Received: by alpheratz.cpm.aca.mmu.ac.uk id QAA15316 (8.6.9/5.3[ref email@example.com] for cpm.aca.mmu.ac.uk from firstname.lastname@example.org); Sat, 18 Aug 2001 16:37:42 +0100 From: Philip Jonkers <P.A.E.Jonkers@phys.rug.nl> X-Authentication-Warning: rugth1.phys.rug.nl: www-data set sender to jonkers@localhost using -f To: email@example.com Subject: Re: Gene-Meme Co-evolution in Reverse? Message-ID: <firstname.lastname@example.org> Date: Sat, 18 Aug 2001 15:34:56 +0200 (CEST) References: <2D1C159B783DD211808A006008062D3101745FFA@inchna.stir.ac.uk> <3B7D5BAF.12845.7C575B@localhost> <3B7DABCC.14C60A8A@pacbell.net> In-Reply-To: <3B7DABCC.14C60A8A@pacbell.net> Content-Type: text/plain; charset=ISO-8859-1 Content-Transfer-Encoding: 8bit User-Agent: IMP/PHP IMAP webmail program 2.2.5 X-Originating-IP: 18.104.22.168 Sender: email@example.com Precedence: bulk Reply-To: firstname.lastname@example.org
Many thanks Bill for this wonderful feedback.
If I understand it correctly your posting suggests that intelligence shows a
specializing trend. Maybe our culture is growing to such an extent that
selecting only certain elements to learn becomes desirable and natural.
After all, how many kids are good in math and simultaneously get their
way around on the internet?
I'll dig deeper into the subject by consulting to your internet reference
(and others?). As Joe correctly mentioned, genetic evolution is a
very gradual process indeed. Consider the possibility that intelligence changes
might go unnoticed within several generations. You and I may not live to
see whether the gene-meme co-evolution actually is shifted in reverse or not.
Quoting Bill Spight <email@example.com>:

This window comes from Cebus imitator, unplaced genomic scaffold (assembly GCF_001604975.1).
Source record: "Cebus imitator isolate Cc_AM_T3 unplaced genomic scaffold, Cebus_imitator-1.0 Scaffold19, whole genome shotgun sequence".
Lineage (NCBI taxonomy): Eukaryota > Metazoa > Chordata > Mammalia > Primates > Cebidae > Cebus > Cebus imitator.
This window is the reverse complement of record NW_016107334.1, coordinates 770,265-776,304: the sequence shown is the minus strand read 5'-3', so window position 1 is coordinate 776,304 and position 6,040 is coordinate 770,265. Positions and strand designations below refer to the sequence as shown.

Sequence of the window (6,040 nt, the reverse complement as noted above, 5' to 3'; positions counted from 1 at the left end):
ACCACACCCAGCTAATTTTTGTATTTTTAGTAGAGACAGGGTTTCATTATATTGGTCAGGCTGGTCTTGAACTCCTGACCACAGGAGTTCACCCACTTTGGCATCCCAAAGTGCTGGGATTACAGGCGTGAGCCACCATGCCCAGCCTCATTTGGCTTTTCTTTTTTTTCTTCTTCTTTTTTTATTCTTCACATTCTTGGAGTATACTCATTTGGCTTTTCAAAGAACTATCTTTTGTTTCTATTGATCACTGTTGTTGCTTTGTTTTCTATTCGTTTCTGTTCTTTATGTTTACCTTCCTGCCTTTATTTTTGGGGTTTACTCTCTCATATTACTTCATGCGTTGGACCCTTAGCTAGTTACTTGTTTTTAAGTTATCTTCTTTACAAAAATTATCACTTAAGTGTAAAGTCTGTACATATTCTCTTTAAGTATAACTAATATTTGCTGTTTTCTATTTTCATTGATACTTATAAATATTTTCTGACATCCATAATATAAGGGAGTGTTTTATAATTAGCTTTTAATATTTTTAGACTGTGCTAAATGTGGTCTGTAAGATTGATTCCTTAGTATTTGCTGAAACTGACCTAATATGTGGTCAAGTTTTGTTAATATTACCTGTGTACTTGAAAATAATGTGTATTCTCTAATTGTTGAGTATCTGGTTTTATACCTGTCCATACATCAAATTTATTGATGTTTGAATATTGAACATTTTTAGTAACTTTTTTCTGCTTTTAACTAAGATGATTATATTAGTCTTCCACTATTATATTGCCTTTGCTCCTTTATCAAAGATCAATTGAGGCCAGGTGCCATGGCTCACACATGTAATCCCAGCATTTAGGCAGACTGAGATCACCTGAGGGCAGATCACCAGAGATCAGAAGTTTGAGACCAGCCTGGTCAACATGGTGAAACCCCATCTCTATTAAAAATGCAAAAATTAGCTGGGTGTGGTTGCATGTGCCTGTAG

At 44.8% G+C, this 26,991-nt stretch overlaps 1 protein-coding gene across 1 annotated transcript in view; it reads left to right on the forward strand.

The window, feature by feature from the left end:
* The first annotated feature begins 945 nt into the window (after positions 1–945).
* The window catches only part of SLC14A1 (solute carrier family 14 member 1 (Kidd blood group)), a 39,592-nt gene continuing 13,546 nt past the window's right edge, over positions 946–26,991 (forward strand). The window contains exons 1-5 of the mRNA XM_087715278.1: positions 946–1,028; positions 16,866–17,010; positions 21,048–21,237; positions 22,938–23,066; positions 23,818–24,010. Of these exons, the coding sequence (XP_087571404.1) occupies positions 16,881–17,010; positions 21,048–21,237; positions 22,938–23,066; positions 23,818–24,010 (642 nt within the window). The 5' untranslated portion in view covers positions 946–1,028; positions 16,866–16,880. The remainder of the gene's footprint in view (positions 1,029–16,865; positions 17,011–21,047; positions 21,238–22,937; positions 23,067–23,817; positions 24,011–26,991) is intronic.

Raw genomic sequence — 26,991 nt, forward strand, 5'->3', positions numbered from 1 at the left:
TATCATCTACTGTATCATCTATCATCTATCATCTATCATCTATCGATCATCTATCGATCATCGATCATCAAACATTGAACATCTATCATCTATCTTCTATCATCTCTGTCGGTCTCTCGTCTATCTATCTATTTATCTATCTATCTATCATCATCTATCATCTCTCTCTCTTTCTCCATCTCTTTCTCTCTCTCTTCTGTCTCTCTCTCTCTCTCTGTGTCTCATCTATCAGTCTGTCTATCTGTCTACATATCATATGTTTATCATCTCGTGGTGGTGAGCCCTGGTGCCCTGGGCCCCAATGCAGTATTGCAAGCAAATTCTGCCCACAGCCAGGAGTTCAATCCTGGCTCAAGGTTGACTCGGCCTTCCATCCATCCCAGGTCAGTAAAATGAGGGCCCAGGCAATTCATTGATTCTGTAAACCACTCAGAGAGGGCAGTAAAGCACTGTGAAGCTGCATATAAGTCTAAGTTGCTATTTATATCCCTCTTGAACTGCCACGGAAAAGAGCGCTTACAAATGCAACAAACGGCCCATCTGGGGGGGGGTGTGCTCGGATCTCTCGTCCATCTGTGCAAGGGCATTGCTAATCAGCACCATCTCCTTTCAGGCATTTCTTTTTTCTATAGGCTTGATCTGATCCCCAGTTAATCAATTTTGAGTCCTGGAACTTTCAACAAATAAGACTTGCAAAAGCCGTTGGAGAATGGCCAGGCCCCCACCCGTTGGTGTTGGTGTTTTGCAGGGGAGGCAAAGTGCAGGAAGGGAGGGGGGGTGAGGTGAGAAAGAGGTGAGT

> Dear Joe,
> "The rising-IQ trend is often called the Flynn Effect after New
> Zealand sociologist James Flynn, who first noticed the phenomenon
> in the 1980s. Since 1984, Dr. Flynn has published a series of
> papers showing that IQs in at least 13 developed countries have
> gained five to 25 points in recent decades.
> He managed to find what others had missed because he did not look
> at average IQ scores, which rank how people compare with each
> other at a certain point.
> Instead, Dr. Flynn looked at the number of questions people
> answered correctly on the intelligence tests over the years and
> found everyone from school children to soldiers was scoring
> progressively better.Interestingly, Dr. Flynn does not
> necessarily believe the Flynn Effect points to a rise in
> "If people, children, were really becoming smarter, teachers
> would be saying, 'My gosh I can't believe how fast kids learn
> today,' and they are not saying that," he said in an interview
> this week.
> "If people were really getting as smart as the test scores
> suggest, we should be blinded by brilliance."He suggests that the
> rising-IQ trend tells us more about what society demands of
> people's mental abilities than about their actual intelligence
> level because the gains have been in very specific skills.
> So the data is misreported. IQ scores have not been rising. And thus
> whatever the term may mean, if anything, has not been rising. What has
> been increasing is specific knowledge, both declarative and
> So people today would have scored higher on previous IQ tests. The
> Effect illustrates the cultural relativity of IQ tests, reflecting
> cultural change over time.
> This was distributed via the memetics list associated with the
> Journal of Memetics - Evolutionary Models of Information Transmission
> For information about the journal and the list (e.g. unsubscribing)
> see: http://www.cpm.mmu.ac.uk/jom-emit
This was distributed via the memetics list associated with the
Journal of Memetics - Evolutionary Models of Information Transmission
For information about the journal and the list (e.g. unsubscribing)
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